Michelle Bachelet wins back Chile's presidency
Presidential candidate Michelle Bachelet waves during a victory rally in Santiago, Chile, Sunday, Dec. 15, 2013. (AP / Luis Hidalgo)
SANTIAGO, Chile -- Chile's once and future leader Michelle Bachelet easily won Sunday's presidential runoff, returning centre-left parties to power by promising profound social changes in response to years of street protests.
Bachelet won 62 per cent of the vote, the most decisive victory in eight decades of Chilean elections. Her conservative rival, Evelyn Matthei only got 37 per cent of the vote and conceded defeat in the worst performance for the right in two decades.
Bachelet needs the momentum of her resounding victory to strengthen her mandate and try to overcome congressional opposition to fulfil her promises.
The 62-year old pediatrician ended her 2006-2010 presidency with 84 per cent approval ratings despite failing to achieve any major changes. This time however, activists are vowing to hold her to her promises, which include raising corporate taxes to 25 per cent from 20 per cent to help fund an education overhaul and changing the dictatorship-era constitution, a difficult goal given congressional opposition.
"The social and political conditions are here and at last the moment has arrived," Bachelet told more than 10,000 cheering supporters gathered for her victory speech.
"If I'm here it's because we believe that a Chile for everyone is necessary. It won't be easy, but when has it been easy to change the world?"
Many Chileans complain that policies imposed by Gen. Augusto Pinochet's 1973-1990 dictatorship have kept wealth and power in few hands. Pinochet effectively ended land reform by selling off the nation's water, and he preserved the best educations for elites by ending the central control and funding of public schools.
Opinion polls pointed early to a bruising defeat for Matthei, a former labour minister, because of her past support for Pinochet and her ties to outgoing President Sebastian Pinera. Pinera, a billionaire entrepreneur, was Chile's first centre-right president since democracy's return and is the most unpopular, with just 34 per cent support in the latest CEP poll.
This was Chile's first presidential election after voter registration became automatic, increasing the electorate from 8 million to 13.5 million of the country's nearly 17 million people. But voting became optional with the change, and only 50 per cent of voters turned out in the first round, frustrating both the major coalitions. In the runoff, only 5.5 million voted -- 41 per cent.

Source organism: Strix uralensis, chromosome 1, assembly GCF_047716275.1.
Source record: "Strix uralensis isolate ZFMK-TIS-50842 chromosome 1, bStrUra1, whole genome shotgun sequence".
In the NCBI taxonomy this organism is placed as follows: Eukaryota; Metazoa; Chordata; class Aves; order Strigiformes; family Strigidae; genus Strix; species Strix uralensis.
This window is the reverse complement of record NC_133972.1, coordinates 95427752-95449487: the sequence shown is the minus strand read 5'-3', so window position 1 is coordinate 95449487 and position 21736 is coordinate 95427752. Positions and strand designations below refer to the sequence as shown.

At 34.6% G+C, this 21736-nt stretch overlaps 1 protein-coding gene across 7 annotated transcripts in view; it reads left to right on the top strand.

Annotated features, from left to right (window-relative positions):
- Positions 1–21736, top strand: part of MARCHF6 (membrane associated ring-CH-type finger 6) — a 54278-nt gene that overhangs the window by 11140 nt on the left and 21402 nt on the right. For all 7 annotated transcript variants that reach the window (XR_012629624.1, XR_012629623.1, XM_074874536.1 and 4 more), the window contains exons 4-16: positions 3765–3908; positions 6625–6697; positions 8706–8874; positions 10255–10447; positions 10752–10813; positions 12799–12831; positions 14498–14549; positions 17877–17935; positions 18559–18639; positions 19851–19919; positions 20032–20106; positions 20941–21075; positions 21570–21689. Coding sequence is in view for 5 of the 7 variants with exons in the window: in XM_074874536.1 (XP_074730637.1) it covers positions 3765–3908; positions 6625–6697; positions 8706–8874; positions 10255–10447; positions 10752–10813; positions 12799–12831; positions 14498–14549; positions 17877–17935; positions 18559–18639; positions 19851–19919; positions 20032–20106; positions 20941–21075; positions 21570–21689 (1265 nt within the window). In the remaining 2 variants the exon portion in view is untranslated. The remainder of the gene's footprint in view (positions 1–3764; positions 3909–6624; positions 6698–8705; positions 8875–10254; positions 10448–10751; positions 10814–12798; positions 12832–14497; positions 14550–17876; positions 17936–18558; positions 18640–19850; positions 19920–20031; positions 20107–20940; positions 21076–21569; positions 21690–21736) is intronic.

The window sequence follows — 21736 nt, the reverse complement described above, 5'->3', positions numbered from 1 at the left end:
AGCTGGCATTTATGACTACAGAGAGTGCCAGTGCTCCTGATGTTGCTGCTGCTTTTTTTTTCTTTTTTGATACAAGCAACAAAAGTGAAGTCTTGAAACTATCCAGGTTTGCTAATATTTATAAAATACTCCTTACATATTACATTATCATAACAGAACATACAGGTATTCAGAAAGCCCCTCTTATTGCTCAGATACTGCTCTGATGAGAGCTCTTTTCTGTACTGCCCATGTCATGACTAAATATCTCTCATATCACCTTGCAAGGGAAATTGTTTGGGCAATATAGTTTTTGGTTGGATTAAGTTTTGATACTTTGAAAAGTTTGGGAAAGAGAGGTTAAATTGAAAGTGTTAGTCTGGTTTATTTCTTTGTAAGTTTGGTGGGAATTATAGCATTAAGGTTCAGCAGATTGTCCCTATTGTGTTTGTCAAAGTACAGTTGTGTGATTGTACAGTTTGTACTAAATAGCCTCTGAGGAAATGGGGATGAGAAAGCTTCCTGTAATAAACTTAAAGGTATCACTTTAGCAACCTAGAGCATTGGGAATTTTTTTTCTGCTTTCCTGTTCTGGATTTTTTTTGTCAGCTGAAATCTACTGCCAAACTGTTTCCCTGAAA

It also was Chile's first choice between two women, both with long careers in politics.
Bachelet and Matthei share a dramatic history: Playmates while growing up on a military base, they found themselves on opposite sides of Chile's wide political divide after the 1973 military coup.
Matthei's father became a member of Pinochet's junta while Bachelet's father was tortured to death for refusing to support the strongman. Bachelet, a moderate socialist, was imprisoned herself and forced into exile to the former East Germany.
When she returned to Chile in 1979, she studied medicine, specializing in pediatrics. She began working at an organization that helped children with mental health problems whose parents had been victims of the dictatorship.
At the same time, she rose through the Socialist Party and became a key player in the centre-left coalition that dominated Chile's government for almost 20 years after Pinochet gave up power.
Bachelet is known as an astute negotiator, and her charisma and ability to evoke a close relationship with people has on occasion helped her overcome mistakes. But her critics say her faults have not been few or small.
When a devastating earthquake struck in 2010 killing more than 500 people just 11 days before the end of her term, the national emergency office failed to issue a tsunami warning. Many coastal dwellers had figured they were safe, and failed to run to higher ground.
Chile is the world's top copper producer, and its fast-growing economy, low unemployment and stable democracy are the envy of Latin America. But many Chileans say more of the copper wealth should be used to fix the underfunded public education system.
"Abroad you often hear that this country has been growing and progressing more than others in Latin America, but it can't be just a matter of growth," Paola Bustamante, a 40-year-old sculptor, said after voting for Bachelet. "We need urgent educational reform, improvements to health, and I feel Bachelet can fulfil promises of deep changes this time around."